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Our holdings include hundreds of glass and film negatives/transparencies that we've scanned ourselves; in addition, many other photos on this site were extracted from reference images (high-resolution tiffs) in the Library of Congress research archive. (To query the database click here.) They are adjusted, restored and reworked by your webmaster in accordance with his aesthetic sensibilities before being downsized and turned into the jpegs you see here. All of these images (including "derivative works") are protected by copyright laws of the United States and other jurisdictions and may not be sold, reproduced or otherwise used for commercial purposes without permission.

© 2019 SHORPY INC.

[REV 25-NOV-2014]

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Albany: 1905

Albany: 1905

Albany, New York, circa 1905. "Staircase in the Capitol." A glimpse into the corridors of power. Harris & Ewing Collection glass negative. View full size.

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Million Dollar Staircase

I've been to Albany a number of times to lobby with the UAW, and have been at this staircase so many times. Each time, its beauty just astounds me! I love to see the faces of people who have never seen it before-jaws drop open all over the place. The Million Dollar Staircase is also a popular setting for various speakers protesting or supporting various legislation. If you are in Albany, you really owe it to yourself to stop in, and take a look around. Access is easy, but there are security checkpoints to go through. These can take some time, around 8am, noon, 1pm, so you might want to visit the Capitol at off times. Also, there are neighborhoods near to the Capitol buildings, that date from the 1700's. Many have been saved from ruin. One street I had the time to walk down, had plaques fixed to each rowhouse, listing the name of the person who'd built it, the year, and what that person did for a living. Many were fur trappers.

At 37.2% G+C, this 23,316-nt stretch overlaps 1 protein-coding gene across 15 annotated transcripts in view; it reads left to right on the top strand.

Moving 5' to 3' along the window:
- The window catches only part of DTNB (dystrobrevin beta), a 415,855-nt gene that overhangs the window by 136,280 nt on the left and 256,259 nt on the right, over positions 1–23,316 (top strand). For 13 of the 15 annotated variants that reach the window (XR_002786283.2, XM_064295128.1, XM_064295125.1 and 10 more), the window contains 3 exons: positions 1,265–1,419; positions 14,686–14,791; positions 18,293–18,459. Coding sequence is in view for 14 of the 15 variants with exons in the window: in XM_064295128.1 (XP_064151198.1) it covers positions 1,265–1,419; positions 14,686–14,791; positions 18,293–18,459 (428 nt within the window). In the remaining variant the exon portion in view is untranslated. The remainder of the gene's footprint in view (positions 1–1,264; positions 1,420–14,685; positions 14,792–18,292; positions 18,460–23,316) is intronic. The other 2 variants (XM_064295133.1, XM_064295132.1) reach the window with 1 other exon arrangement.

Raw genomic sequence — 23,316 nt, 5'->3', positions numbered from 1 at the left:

The Million Dollar Staircase

I remember going on a class trip, maybe when I was in 5th grade, to the State Capitol. That would have been around 1959. (Fort Hunter Elementary School, in Guilderland.) I recall the beauty of this staircase, Lo! these many years later.

The "Million Dollar Staircase"

The Great Western Staircase cost over a million (1897) dollars to build and took over 14 years to complete.


What more is there to say?


If it was in Florida, they'd have filled it with water.

I'm Kicking Myself

As many times as I've been in or through Albany I never bothered to block out that awful flying-saucer thing and go visit the "boring" old buildings. "Height of workmanship" below is dead on the money. And money is what it's all about, isn't it? We now build on the cheap and call it "progress." And, what's really amazing: we the people buy it! To be fair to Albany, though, the old D&H Railroad-Canal headquarters down the hill is worth the trip.

A clean sweep in Albany

The mops are a nice touch, but not quite up to the job.


This is a marvelously complex and interesting stair! Not a square foot of the overall space is left untouched! Wonderful! Thanks. I hope there is a matching stair at the other end of the space, behind the photographer.


So that's what "ornate detail" means!

That's some incredible workmanship.

Great Western Staircase

This staircase is magnificent, and the photo captures the scale of the room well. The glass above was painted over during WWII to prevent Axis bombers from seeing the lights of the capitol from the air. It was recently restored to what you see above, and the stairway has been meticulously cleaned and brought back to its former glory.

These walls have faces

It sure seems like there's a head poking out of every corner in this photo.

The height of workmanship

This photo represents the epitome of American workmanship, craftsmanship, and pride, which I believe will never be equaled again. Today's attitude is 'you can't see it from my house'. Amazing. In more ways than one.

And, now in color...

Minus the spittoon.

SHORPY OLD PHOTO ARCHIVE | History in HD is a vintage photo archive featuring thousands of high-definition images from the 1850s to 1960s. (Available as fine-art prints from the Shorpy Archive.) The site is named after Shorpy Higginbotham, a teenage coal miner who lived 100 years ago.

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